Consultant hired by city to assist in Port Covington planning
Parsons Brinckerhoff to coordinate sweeping transportation improvements
Above: The Walmart store at Port Covington was closed by Plank’s development group to make way for Under Armour’s headquarters complex. (Mark Reutter)
The Baltimore Department of Transportation has won approval to hire Parsons Brinckerhoff as a chief coordinator of the city’s efforts to implement Under Armour CEO Kevin Plank’s proposed Port Covington project.
Under a contract approved today by the Board of Estimates, the consultant will be paid $18,000 a month for nine months – for a total of $164,983 – to “lead and assist” DOT in its Port Covington Transportation Program, according to the board’s agenda.
Sagamore Development, Plank’s real estate arm, has asked for $660 million in tax increment (TIF) bond money to build the infrastructure for a sprawling high-rise community next to Under Armour’s new headquarters.
The property, purchased by the sports apparel tycoon over the last 2½ years, is bordered by the Middle Branch of the harbor and mostly isolated from the rest of the city.
To gain better access to the site, Plank is asking the State of Maryland to build a branch of Baltimore’s Light Rail to Port Covington and is applying for a federal FASTLANE grant to reconfigure and rebuild ramps from I-95 to the site.
Sagamore wants to use the city-sponosred TIF bonds to finance the demolition of the present road system at Port Covington and to construct 52 new blocks for residential and office development.
Parsons Brinckerhoff was granted authority to represent DOT “in communication[s] with Sagamore Development” over the property’s transportation portfolio. DOT spokeswoman Adrienne Barnes said today that “multiple agencies” will be involved in the process.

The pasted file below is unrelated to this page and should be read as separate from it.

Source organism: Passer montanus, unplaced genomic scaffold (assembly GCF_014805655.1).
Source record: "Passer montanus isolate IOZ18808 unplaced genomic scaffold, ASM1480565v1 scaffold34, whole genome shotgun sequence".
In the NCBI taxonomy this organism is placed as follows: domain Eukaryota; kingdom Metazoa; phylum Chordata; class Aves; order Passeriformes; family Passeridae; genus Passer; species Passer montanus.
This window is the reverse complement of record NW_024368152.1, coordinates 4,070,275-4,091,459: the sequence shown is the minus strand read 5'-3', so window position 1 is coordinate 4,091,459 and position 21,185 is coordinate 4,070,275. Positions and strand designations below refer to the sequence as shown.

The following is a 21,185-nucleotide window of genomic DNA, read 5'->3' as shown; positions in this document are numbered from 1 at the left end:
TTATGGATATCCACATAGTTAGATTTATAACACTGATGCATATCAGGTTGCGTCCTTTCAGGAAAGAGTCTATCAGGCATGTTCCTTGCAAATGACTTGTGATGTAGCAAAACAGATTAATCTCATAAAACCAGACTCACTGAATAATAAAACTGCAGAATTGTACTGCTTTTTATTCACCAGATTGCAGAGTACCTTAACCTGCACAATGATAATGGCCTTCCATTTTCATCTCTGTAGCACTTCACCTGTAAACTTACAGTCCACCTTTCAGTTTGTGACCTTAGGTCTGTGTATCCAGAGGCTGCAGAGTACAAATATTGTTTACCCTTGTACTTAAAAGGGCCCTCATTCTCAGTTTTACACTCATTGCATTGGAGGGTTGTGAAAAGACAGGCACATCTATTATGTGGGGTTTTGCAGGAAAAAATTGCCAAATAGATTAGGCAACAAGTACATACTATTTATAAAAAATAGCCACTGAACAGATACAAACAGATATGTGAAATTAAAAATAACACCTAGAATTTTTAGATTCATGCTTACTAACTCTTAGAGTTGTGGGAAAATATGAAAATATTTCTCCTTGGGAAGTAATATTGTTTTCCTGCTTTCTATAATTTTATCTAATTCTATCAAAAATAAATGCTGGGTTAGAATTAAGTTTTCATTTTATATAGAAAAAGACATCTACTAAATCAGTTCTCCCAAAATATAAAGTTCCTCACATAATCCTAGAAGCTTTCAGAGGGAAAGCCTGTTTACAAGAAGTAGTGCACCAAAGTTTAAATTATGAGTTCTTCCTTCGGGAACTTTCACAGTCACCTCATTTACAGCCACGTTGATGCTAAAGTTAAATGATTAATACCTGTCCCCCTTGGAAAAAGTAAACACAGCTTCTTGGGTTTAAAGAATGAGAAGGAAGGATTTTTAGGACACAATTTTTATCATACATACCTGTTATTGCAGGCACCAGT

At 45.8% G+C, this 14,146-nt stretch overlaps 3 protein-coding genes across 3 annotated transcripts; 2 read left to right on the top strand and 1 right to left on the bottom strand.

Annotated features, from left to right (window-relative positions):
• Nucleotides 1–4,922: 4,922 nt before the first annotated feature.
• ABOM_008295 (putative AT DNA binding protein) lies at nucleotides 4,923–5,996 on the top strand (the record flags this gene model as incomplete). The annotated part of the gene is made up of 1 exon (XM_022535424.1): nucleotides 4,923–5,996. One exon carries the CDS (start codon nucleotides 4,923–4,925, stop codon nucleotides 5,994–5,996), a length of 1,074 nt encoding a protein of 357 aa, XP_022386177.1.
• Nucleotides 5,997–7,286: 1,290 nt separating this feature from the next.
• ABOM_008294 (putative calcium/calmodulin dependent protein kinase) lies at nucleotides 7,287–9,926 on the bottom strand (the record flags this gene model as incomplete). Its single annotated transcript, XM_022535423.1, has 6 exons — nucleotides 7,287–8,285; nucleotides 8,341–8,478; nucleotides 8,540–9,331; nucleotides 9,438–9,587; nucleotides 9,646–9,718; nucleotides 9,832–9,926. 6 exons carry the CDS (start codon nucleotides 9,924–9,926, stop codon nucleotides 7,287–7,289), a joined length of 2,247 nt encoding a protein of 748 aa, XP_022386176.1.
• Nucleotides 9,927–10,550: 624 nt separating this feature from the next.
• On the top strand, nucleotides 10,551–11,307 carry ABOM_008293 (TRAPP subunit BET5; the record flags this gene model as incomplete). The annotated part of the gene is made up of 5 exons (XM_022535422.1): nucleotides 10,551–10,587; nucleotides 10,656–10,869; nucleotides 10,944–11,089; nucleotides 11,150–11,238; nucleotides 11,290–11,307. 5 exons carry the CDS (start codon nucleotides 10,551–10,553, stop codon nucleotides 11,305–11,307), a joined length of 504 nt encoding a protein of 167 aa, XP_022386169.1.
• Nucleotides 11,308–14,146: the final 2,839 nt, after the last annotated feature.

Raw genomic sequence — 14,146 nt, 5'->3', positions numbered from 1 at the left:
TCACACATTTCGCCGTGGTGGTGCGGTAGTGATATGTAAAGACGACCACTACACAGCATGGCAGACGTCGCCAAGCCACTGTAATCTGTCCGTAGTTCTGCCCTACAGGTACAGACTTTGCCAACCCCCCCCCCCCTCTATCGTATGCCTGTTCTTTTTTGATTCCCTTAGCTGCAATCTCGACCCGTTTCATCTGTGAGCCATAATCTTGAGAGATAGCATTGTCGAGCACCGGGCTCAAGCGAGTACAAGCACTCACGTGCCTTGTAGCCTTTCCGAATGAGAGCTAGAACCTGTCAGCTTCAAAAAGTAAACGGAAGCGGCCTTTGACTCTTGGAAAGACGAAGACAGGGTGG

Public Hearing on July 27
Today’s consultant contract comes six weeks before the City Council is scheduled to take up legislation designating Port Covington a TIF district eligible for $660 million in TIF bonds.
A July 27 public hearing has been scheduled by the Taxation, Finance and Economic Development Committee, which is required to vote on the legislation before it goes back to the Council for final action.
The Rawlings-Blake administration is pushing for Council approval before the end of the third quarter of 2016. The mayor will be leaving office on December 5.
Chairman Carl Stokes and two other committee members (Warren Branch and Helen Holton) are lame ducks who will leave office in December. The two other members (Bill Henry and Edward Reisinger) are heavily favored to win the November general election and return to the body.
Although a strong proponent of the Port Covington project, Council President Bernard C. “Jack” Young voted against the Parsons Brinckerhoff contract today.
His vote was in keeping with his opposition to hiring consultants for tasks that he says could be handled at less cost by city agencies.
$2 Million for Consultants, $10 Million for Sitework
The spending board today approved $2 million in consulting contracts and $10 million for advanced work on a major sewer project in addition to the Brinckerhoff award.
• Johnson, Mirmiran & Thompson was given a $799,815 extension of an existing contract to inspect improvements at the Patapsco Wastewater Treatment Plant’s nitrification facilities.
• Gaudreau Inc. was handed $573,390 for “on-call” architectural design services for the Department of General Services through mid-2018. And Alpha Corp. was awarded $454,855 to inspect Phase A improvements at the Montebello Filtration Plant over the next 16 months.
• A. Morton Thomas & Associates was awarded $175,240 to continue inspections of the Central Avenue Phase 2 “design-build” contract at Harbor East and pending construction of the Central Avenue Bridge from Harbor East to Harbor Point.
• Allan Meyers MD, Inc., received a $9,999,000 contract for advanced site preparation for improvements to the headworks of the Back River Wastewater Treatment Plant.
The contract will be the start a five-year project to remove the misalignment of the city’s main sewer pipeline that results in 10-mile-long sewage backups following heavy rainstorms and leads to sewage releases both into the Jones Falls and into private properties, especially in parts of Northwest Baltimore.